It is one of the other popular methods of incorporating machine learning in apps, mostly when you are working with servers and web interfaces and expecting your model to update very frequently
Considering the sheer number of people who lost their lives to the Spanish Flu, it’s amazing that it had almost seeped out of the public consciousness until we faced a similar reality ourselves.
As the pandemic started to spread across the world in the early parts of the year, I sought out a book detailing a similar virus that stalked the planet one hundred years ago, the Spanish Flu.
I grabbed a Twitter handle and tweeted my intention. The next day, I had a DM from a designer in Buenos Aires named Rebecca Brooker who would become my cofounder. She had been developing a similar idea, so we decided to make this thing together. It was almost a year before we met in person.
The book delves into various personal stories and describes how the virus made its way around the world after the end of the First World War. Even in an age where mass travel wasn’t commonplace, the virus managed to find its way to all corners of the globe.
Luckily, the StatusBar module from React Native also exports imperative means of setting this config. So what if we could write a hook that makes these imperative calls when a screen focuses, so that we always have the right config? This is a hook I wrote for a project that does just so:ML kit is a part of Firebase that allows mobile app developers to quickly import Google’s machine learning expertise from the firebase console. No matter whether you are a beginner or a skilled Flutter app developer, you can quickly implement the ML functionality to Android and iOS applications by adding the few lines of code. While there is no need of having in-depth knowledge of neural networks or model optimization to get started with ML functionality, if you are an experienced ML developer, then it is worth leveraging the APIs in the mobile app.While using this method of integrating ML and AL to Flutter App, make sure your app is using Firebase or either you have a custom model that will be hosted on another server setup. Also, this method is suitable for models which expect regular updates but not so frequent.
Three Linux shells (ZSH, Bash, fish) within the Gnome Terminal. I’ve heavily customized the ZSH shell; Bash and fish show the default. You can see that fish has an in-line autosuggestion feature that the two other shells lack. Image by Martin Thoma.
The shell stores the history of entered commands, defines how you set environment variables, how you switch the current directory. Examples for shells on Linux are ZSH, Bash, fish. On Windows, the typical shells are PowerShell. You can see which shell you are running by executing echo $0 . On Linux, it’s most likely Bash.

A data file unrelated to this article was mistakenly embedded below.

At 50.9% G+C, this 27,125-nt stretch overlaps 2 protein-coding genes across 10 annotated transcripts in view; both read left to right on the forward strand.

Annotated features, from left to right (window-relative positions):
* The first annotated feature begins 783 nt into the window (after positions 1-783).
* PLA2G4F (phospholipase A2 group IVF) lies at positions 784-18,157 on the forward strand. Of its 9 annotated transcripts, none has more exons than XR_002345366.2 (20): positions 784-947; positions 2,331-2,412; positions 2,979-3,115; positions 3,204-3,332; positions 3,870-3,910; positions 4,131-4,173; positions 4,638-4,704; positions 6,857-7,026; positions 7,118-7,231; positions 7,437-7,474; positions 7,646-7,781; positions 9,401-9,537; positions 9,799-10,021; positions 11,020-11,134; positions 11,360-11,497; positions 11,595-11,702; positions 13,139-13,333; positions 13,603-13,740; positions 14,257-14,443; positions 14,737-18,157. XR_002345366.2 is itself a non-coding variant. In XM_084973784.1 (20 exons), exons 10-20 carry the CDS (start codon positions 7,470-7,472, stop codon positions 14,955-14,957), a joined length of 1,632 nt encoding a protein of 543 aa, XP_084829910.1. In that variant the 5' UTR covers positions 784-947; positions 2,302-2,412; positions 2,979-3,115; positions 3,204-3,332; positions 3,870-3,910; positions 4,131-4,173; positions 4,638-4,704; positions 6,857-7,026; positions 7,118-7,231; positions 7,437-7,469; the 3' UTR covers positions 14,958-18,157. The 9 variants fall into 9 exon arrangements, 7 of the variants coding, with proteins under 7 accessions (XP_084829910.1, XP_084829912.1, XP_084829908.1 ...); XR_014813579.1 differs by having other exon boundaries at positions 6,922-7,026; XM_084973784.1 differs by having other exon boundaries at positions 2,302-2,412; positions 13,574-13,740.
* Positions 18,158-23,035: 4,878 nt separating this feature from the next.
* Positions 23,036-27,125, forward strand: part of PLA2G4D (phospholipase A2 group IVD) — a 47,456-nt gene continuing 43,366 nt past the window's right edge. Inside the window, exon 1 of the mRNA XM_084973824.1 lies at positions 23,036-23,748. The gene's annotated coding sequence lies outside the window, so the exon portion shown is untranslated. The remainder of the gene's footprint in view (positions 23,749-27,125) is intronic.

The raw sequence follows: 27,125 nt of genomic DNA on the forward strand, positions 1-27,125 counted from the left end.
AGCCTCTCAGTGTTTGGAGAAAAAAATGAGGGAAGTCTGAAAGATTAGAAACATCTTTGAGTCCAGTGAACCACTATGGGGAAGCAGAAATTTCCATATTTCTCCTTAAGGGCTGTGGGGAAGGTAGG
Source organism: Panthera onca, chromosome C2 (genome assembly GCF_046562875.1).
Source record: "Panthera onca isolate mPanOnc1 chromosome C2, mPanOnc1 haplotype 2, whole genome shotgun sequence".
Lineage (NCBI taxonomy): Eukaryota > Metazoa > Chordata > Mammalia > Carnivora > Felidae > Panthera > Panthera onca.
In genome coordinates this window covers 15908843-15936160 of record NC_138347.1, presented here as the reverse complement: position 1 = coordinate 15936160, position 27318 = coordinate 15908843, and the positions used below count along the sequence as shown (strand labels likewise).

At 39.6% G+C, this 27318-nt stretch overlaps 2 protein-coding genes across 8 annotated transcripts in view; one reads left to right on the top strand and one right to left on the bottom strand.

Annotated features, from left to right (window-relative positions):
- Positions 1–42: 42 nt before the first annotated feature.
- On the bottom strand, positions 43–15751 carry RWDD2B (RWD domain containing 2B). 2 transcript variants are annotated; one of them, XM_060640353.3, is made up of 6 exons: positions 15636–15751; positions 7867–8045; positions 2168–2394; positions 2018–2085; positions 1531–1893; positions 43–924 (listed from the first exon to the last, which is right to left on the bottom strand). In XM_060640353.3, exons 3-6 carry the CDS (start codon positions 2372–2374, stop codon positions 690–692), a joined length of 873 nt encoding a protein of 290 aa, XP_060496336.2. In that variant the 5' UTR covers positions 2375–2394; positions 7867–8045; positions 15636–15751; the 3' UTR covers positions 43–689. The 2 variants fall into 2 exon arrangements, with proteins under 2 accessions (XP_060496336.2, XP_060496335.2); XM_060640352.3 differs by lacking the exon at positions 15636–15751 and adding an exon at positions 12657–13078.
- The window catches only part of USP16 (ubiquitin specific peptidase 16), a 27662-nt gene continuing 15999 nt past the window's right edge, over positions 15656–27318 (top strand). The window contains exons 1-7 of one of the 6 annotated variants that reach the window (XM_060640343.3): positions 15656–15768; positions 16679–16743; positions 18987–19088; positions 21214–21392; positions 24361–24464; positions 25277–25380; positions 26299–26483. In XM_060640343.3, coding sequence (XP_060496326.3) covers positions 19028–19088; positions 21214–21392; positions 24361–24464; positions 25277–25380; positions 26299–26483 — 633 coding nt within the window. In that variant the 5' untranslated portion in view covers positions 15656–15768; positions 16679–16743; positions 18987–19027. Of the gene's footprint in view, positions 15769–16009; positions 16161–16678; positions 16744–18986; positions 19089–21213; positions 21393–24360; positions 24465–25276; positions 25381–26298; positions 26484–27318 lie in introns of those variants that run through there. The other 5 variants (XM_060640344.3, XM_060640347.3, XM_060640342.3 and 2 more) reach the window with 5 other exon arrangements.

Now if the user changes their color preference in your app’s settings, or, for example, the sun sets and your phone’s color scheme changes, this StatusBar will be aware of it and match the rest of the app. Here obviously we’re not taking into account the other methods in the StatusBar API, which would be a welcome enhancement.
Now we can set the config on each screen with just a call to useStatusBar and it’ll always be correct when the screen becomes focused. This hook-based alternative helps keep your markup clear of rendering StatusBar in every screen.
I’d been trying to connect with other queer people in design, to learn more about queer design history, and not getting very far. And so I had a Field of Dreams moment. I decided I was going to build something out in the world and bring the queer people to me.
Pale Rider is a fascinating look at life in the midst of a pandemic that killed somewhere between 50 to 100 million over three years from 1918 to 1921. Looking back today with three vaccines on the verge of being approved, it’s incredible to think how different things were back then and how far we’ve come.
When writing a React Native app using React Navigation, we often run into a particular problem. In short, the device’s status bar is controlled by rendering a StatusBar component. But if we have an app with multiple screens, where more than one screen is rendered at once, rather than being lazy-loaded, this approach may fail. This is because rendering this StatusBar updates the config under the hood, but only reflects the state when it was last rendered. What this means is if your app has screens A and B, even if you have A visible, if B rendered after A, the status bar will have the config from screen B, which is wrong for screen A.
It is one of the other popular methods of incorporating machine learning in apps, mostly when you are working with servers and web interfaces and expecting your model to update very frequently.
While using this method, developers wrap the model in API services and host it using web-based servers. Major developers reply on these popular platforms including AWS Lambda, Google App Engine, Heroku or Virtual Machine as it supports running the model and serving as a web-based service.